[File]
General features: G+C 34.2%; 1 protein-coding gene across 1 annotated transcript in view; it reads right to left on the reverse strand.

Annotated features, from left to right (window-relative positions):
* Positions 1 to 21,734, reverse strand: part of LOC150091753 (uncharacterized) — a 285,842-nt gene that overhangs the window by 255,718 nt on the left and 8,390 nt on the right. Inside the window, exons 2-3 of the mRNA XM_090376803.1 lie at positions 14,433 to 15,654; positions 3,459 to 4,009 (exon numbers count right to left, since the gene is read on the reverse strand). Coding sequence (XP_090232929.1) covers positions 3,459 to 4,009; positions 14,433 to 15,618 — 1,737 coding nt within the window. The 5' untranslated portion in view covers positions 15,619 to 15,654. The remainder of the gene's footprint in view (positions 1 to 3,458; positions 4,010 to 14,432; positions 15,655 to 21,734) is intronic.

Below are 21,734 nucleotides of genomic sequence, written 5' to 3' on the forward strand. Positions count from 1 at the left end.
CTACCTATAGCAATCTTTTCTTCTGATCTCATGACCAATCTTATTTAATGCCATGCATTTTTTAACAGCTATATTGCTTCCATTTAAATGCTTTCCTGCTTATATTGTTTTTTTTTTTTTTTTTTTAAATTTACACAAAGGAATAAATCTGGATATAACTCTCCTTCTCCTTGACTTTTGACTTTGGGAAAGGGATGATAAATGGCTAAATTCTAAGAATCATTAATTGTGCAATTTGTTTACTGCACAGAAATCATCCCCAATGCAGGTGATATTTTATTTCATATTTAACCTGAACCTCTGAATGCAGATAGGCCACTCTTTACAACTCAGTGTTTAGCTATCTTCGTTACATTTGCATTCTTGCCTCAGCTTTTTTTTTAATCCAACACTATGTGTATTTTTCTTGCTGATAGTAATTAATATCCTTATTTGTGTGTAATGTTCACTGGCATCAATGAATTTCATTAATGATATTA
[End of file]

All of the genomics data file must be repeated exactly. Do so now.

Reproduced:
General features: G+C 34.2%; 1 protein-coding gene across 1 annotated transcript in view; it reads right to left on the reverse strand.

Annotated features, from left to right (window-relative positions):
* Positions 1 to 21,734, reverse strand: part of LOC150091753 (uncharacterized) — a 285,842-nt gene that overhangs the window by 255,718 nt on the left and 8,390 nt on the right. Inside the window, exons 2-3 of the mRNA XM_090376803.1 lie at positions 14,433 to 15,654; positions 3,459 to 4,009 (exon numbers count right to left, since the gene is read on the reverse strand). Coding sequence (XP_090232929.1) covers positions 3,459 to 4,009; positions 14,433 to 15,618 — 1,737 coding nt within the window. The 5' untranslated portion in view covers positions 15,619 to 15,654. The remainder of the gene's footprint in view (positions 1 to 3,458; positions 4,010 to 14,432; positions 15,655 to 21,734) is intronic.

Below are 21,734 nucleotides of genomic sequence, written 5' to 3' on the forward strand. Positions count from 1 at the left end.
CTACCTATAGCAATCTTTTCTTCTGATCTCATGACCAATCTTATTTAATGCCATGCATTTTTTAACAGCTATATTGCTTCCATTTAAATGCTTTCCTGCTTATATTGTTTTTTTTTTTTTTTTTTTAAATTTACACAAAGGAATAAATCTGGATATAACTCTCCTTCTCCTTGACTTTTGACTTTGGGAAAGGGATGATAAATGGCTAAATTCTAAGAATCATTAATTGTGCAATTTGTTTACTGCACAGAAATCATCCCCAATGCAGGTGATATTTTATTTCATATTTAACCTGAACCTCTGAATGCAGATAGGCCACTCTTTACAACTCAGTGTTTAGCTATCTTCGTTACATTTGCATTCTTGCCTCAGCTTTTTTTTTAATCCAACACTATGTGTATTTTTCTTGCTGATAGTAATTAATATCCTTATTTGTGTGTAATGTTCACTGGCATCAATGAATTTCATTAATGATATTA